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  • Writer's picturePaul Press

Part 6: Operation Fustian (Sicily)

Updated: Jun 21, 2023

Lieutenant Andrew Roberts signed Albert’s Service and Pay Book to confirm that Albert had qualified for the Africa Star, dating the entry as 12th May 1943. However, Roberts did not join the 2nd Battalion until 15th June 1943, whereupon he took command of No. 2 Platoon, ‘A’ Company. Moreover, the Africa Star was not instituted until the 8th July 1943, therefore Albert could not have been awarded it until that date. The qualifying criteria for the Star was a minimum of one day's service in an operational area “in North Africa, Malta or Egypt between 10 June 1940 and 12 May 1943”, hence the date of 12th May 1943, written by Roberts, was intended as the date that Albert qualified for the Star, not the date of the signature. Assuming Roberts signed Albert’s book on or around the date of institution of the Africa Star, it places Albert in ‘A’ Company, probably No. 2 Platoon, around the time the 2nd Battalion dropped into Sicily on 13th July 1943.

Therefore, it is highly likely that Albert took part in Operation Fustian, which is consistent with both his testimony, and his souvenir postcard of Syracuse, despite the operation not being evidenced in his Service and Casualty Form.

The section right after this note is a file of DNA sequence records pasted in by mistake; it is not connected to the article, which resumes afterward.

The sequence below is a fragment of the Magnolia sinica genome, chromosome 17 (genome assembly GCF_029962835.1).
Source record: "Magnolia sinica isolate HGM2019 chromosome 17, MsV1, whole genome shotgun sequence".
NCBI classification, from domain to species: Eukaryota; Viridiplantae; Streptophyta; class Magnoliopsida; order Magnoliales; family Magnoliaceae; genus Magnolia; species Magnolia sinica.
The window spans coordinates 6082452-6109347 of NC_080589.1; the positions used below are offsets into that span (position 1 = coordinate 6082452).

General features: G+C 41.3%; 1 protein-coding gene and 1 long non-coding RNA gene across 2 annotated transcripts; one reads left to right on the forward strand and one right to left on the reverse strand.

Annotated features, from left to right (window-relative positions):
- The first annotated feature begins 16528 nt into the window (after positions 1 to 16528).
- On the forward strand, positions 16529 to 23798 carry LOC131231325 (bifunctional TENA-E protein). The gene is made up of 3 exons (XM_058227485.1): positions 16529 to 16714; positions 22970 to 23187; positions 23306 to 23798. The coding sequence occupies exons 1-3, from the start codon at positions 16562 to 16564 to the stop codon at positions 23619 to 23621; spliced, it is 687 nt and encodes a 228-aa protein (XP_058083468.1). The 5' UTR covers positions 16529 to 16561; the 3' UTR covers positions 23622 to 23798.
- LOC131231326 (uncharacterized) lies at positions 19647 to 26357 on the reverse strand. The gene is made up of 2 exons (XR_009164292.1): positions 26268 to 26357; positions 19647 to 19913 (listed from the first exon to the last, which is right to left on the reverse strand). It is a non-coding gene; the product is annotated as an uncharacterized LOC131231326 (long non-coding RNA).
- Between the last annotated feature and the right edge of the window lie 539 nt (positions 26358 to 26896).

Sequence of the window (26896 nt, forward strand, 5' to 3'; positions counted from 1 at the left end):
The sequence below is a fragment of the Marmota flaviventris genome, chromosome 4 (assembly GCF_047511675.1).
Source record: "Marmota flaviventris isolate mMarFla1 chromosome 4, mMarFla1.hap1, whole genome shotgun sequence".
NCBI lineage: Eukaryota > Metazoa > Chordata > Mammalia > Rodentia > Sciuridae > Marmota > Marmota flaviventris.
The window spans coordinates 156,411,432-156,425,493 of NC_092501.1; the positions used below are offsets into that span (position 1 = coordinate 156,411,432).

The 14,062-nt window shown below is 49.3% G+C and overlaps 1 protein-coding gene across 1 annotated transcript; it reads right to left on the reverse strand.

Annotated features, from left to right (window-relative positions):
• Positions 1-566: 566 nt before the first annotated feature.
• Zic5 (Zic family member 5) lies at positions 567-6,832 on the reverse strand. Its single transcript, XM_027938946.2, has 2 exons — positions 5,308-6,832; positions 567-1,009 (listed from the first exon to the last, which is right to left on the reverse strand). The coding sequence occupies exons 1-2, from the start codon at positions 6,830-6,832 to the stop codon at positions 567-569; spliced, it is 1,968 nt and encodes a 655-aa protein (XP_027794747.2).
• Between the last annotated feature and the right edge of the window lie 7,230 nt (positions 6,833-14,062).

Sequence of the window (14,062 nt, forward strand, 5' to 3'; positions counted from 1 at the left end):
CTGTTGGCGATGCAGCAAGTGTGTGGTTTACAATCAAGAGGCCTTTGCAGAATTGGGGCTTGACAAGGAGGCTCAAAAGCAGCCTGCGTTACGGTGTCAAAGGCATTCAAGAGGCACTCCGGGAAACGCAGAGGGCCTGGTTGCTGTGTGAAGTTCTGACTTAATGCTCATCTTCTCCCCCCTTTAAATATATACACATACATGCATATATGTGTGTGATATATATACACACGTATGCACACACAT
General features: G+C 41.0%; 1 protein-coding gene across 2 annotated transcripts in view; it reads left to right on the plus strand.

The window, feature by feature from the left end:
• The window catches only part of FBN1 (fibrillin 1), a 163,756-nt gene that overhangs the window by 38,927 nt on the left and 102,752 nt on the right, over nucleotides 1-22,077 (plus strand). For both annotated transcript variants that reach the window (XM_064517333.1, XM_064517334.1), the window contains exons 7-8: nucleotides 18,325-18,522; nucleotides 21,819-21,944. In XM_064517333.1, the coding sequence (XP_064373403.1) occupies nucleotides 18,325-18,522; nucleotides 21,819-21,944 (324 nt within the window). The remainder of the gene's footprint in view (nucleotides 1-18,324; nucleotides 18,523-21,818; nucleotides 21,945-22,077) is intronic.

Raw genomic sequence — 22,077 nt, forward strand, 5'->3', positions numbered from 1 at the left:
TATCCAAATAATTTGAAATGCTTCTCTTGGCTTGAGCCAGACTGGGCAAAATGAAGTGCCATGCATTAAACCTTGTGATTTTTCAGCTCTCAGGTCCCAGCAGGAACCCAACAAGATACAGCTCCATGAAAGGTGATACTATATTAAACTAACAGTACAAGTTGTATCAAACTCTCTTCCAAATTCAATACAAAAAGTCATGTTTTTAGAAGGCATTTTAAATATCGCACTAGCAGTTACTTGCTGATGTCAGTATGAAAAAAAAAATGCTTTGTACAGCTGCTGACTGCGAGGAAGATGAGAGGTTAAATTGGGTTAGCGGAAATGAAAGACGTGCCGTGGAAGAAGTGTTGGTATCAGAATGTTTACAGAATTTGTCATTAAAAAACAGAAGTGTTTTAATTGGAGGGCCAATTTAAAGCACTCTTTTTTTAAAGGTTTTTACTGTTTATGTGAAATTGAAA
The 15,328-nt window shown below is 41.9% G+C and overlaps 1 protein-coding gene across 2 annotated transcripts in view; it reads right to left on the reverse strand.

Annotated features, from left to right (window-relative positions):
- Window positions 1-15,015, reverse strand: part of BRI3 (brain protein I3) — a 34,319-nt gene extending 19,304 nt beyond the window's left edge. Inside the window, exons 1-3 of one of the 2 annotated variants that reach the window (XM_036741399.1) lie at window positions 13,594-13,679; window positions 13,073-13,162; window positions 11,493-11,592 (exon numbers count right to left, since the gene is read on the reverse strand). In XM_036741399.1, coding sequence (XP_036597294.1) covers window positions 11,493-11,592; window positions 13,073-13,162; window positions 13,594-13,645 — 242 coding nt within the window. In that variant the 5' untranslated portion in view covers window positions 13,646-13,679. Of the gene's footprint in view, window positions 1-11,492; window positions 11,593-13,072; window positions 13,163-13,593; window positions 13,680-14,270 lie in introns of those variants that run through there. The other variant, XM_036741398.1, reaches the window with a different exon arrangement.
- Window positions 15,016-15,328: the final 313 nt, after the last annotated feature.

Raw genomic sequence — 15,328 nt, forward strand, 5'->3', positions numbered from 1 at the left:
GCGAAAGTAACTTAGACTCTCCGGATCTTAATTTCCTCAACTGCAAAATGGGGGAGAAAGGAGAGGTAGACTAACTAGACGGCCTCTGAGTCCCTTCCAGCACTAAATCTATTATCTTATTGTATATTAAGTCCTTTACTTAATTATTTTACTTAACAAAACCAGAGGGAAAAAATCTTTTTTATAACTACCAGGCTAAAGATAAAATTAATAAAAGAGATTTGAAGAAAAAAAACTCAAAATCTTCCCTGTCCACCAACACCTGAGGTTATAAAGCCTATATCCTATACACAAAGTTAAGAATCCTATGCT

Captain John Desmond “Slapsie” Brayley was ‘A’ Company’s Block Officer and Second-in-Command for this operation, so if Albert had not already encountered him in North Africa, his participation in the Sicily invasion would also account for his connection to Slapsie, as evidenced in the 2nd July 1945 letter from Corporal Thomas Hastings to Albert. Operation Fustian was Slapsie’s last operation with the 2nd Battalion, although it is uncertain where he was posted to next as the 2nd Battalion War Diary is not available for August 1943.

During the withdrawal from Sicily, Albert would have spent the night in Valletta harbour, Malta, crammed into a Tank Landing Ship (LST), with the remaining members of the 2nd Battalion, sitting out an aerial bombardment of Syracuse until the early hours of the morning, when safe passage could be made to Sousse in Tunisia.

While resting in Sousse, and training for the next operation, Albert sent a photograph home to his mother on 28th August 1943, and wrote a letter to his wife, Marjorie, on 5th September 1943. From the heading in this letter, it is clear that he was definitely in ‘A’ Company by then, and had been serving alongside the 8th Army in the British North Africa Force (B.N.A.F). The letter was censored by Captain (later Major) Timothy.

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